Michigan State blew up the college football coaching market last year by signing Mel Tucker to a whopping 10-year contract as the Spartans started 9-1 in his second season.
It was a bit confusing at the time.
Tucker’s overall record as a head coach was 16-13 at that point, not even covering three full seasons at Colorado and Michigan State, but things were looking promising at East Lansing. And there were already rumors that LSU and possibly even some NFL teams were plotting to lure the 50-year-old coach away from the Spartans.
Since that 9-1 start, Michigan State is 4-3, including Saturday’s 34-7 loss to Minnesota, a complete loss following a game-breaking loss last week against Washington.
“I’m really not happy with what I see,” Tucker told reporters. “I don’t accept it.”
In the long run, Tucker could very well be worth every penny of the fully guaranteed $95 million deal. It would be premature to pass a final judgement. But again, it was premature to make Tucker one of the highest paid coaches in the country.
The coach-savior mentality is endemic in college football. A good coach can have a huge impact on a program, especially after years of incompetence.
Look no further than Kansas for proof. Lance Leipold has the Jayhawks 4-0 for the first time since 2009. The turnaround behind quarterback Jaylon Daniels was notable for a program that hasn’t won more than three games in a season since that 2009 campaign.
Yet the rush to find and then lock in a great college football coach has given coaches all the leverage and led decision-makers — athletic directors, college presidents, well-heeled boosters — to make highly questionable financial decisions. . Tucker’s deal is far from the first, and perhaps not even the most questionable.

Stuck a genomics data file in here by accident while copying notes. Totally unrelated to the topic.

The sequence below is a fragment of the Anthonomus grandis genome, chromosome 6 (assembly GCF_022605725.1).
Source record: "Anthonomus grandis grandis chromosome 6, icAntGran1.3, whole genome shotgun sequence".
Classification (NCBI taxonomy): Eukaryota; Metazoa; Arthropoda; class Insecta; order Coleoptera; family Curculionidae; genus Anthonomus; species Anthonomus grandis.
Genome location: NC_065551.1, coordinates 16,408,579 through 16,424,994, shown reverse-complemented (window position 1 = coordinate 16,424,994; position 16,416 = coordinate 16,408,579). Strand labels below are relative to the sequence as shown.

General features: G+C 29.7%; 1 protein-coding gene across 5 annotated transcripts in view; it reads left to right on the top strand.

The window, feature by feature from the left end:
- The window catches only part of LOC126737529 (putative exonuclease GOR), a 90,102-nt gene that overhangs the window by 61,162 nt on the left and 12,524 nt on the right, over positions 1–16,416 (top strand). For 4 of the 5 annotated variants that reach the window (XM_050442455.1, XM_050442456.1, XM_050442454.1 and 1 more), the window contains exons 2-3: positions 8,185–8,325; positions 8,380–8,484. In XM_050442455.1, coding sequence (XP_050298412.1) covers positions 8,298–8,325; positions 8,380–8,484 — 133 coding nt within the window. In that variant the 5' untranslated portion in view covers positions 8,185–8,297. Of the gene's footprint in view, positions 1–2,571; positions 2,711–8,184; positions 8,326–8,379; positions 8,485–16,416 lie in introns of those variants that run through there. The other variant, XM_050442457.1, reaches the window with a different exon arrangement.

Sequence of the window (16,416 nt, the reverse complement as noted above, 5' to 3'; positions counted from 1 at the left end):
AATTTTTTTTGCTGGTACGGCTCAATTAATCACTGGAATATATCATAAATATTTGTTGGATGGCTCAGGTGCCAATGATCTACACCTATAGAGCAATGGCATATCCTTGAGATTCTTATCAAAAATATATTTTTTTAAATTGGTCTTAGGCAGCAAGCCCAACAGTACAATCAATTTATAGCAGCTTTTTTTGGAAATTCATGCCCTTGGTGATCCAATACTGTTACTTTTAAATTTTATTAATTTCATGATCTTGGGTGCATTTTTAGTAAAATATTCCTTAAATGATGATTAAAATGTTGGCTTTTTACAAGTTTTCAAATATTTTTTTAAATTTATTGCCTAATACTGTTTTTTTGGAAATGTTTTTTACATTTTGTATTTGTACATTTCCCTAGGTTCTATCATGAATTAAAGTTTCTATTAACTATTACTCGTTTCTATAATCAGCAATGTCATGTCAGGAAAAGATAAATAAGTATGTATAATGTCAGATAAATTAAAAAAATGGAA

Nebraska just paid an extra $7.5 million to fire Scott Frost weeks before his buyout was cut in half. This company is crazy.
The Tucker contract reshaped the market and made extra-long mega-deals the norm for any established and successful coach.
If Tucker was worth it after 16 wins, of course Ryan Day, Jim Harbaugh, James Franklin, Brian Kelly, Dabo Swinney, Kirby Smart, et al, were worth at least that.
Miami is a private school and doesn’t disclose how much it pays its coaches, but it was mostly speculated that the school gave Mario Cristobal a market-rate mega-deal to leave Oregon and be the Hurricanes’ savior.
It is clear that it will take time.
A week after a lackluster performance at Texas A&M, Middle Tennessee handed the Hurricanes what can reasonably be called one of the worst losses in program history.
“We all came here for a purpose and a reason. We have a lot of work to do,” Cristobal said.
The Blue Raiders came in 2-1, including a blowout loss to James Madison. They weren’t even among the favorites to win Conference USA.
“It was a kick in the ass,” MTSU coach Rick Stockstill said. “We were the toughest team.”
The cost of a savior has skyrocketed in college football as the odds of landing one have never been so dicey.
No, the other.